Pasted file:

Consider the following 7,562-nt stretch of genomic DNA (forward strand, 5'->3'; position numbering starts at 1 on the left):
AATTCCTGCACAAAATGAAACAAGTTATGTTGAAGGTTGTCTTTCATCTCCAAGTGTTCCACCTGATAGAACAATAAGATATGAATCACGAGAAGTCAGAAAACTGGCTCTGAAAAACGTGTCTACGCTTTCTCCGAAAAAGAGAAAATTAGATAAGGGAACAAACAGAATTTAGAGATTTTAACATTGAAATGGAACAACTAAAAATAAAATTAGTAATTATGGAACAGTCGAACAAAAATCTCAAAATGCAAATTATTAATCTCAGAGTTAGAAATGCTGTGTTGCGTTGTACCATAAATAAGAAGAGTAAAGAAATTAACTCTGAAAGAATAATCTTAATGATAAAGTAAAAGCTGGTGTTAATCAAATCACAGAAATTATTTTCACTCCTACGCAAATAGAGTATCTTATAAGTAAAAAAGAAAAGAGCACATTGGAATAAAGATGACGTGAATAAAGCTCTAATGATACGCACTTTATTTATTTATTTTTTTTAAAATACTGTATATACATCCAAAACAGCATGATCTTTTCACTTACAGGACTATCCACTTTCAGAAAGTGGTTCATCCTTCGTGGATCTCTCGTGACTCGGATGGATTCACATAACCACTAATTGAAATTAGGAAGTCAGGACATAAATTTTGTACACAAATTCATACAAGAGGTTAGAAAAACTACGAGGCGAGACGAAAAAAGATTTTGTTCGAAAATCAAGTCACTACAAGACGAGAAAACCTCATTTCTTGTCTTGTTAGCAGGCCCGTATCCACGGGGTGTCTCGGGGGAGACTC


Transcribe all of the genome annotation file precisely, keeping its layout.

Consider the following 7,562-nt stretch of genomic DNA (forward strand, 5'->3'; position numbering starts at 1 on the left):
AATTCCTGCACAAAATGAAACAAGTTATGTTGAAGGTTGTCTTTCATCTCCAAGTGTTCCACCTGATAGAACAATAAGATATGAATCACGAGAAGTCAGAAAACTGGCTCTGAAAAACGTGTCTACGCTTTCTCCGAAAAAGAGAAAATTAGATAAGGGAACAAACAGAATTTAGAGATTTTAACATTGAAATGGAACAACTAAAAATAAAATTAGTAATTATGGAACAGTCGAACAAAAATCTCAAAATGCAAATTATTAATCTCAGAGTTAGAAATGCTGTGTTGCGTTGTACCATAAATAAGAAGAGTAAAGAAATTAACTCTGAAAGAATAATCTTAATGATAAAGTAAAAGCTGGTGTTAATCAAATCACAGAAATTATTTTCACTCCTACGCAAATAGAGTATCTTATAAGTAAAAAAGAAAAGAGCACATTGGAATAAAGATGACGTGAATAAAGCTCTAATGATACGCACTTTATTTATTTATTTTTTTTAAAATACTGTATATACATCCAAAACAGCATGATCTTTTCACTTACAGGACTATCCACTTTCAGAAAGTGGTTCATCCTTCGTGGATCTCTCGTGACTCGGATGGATTCACATAACCACTAATTGAAATTAGGAAGTCAGGACATAAATTTTGTACACAAATTCATACAAGAGGTTAGAAAAACTACGAGGCGAGACGAAAAAAGATTTTGTTCGAAAATCAAGTCACTACAAGACGAGAAAACCTCATTTCTTGTCTTGTTAGCAGGCCCGTATCCACGGGGTGTCTCGGGGGAGACTC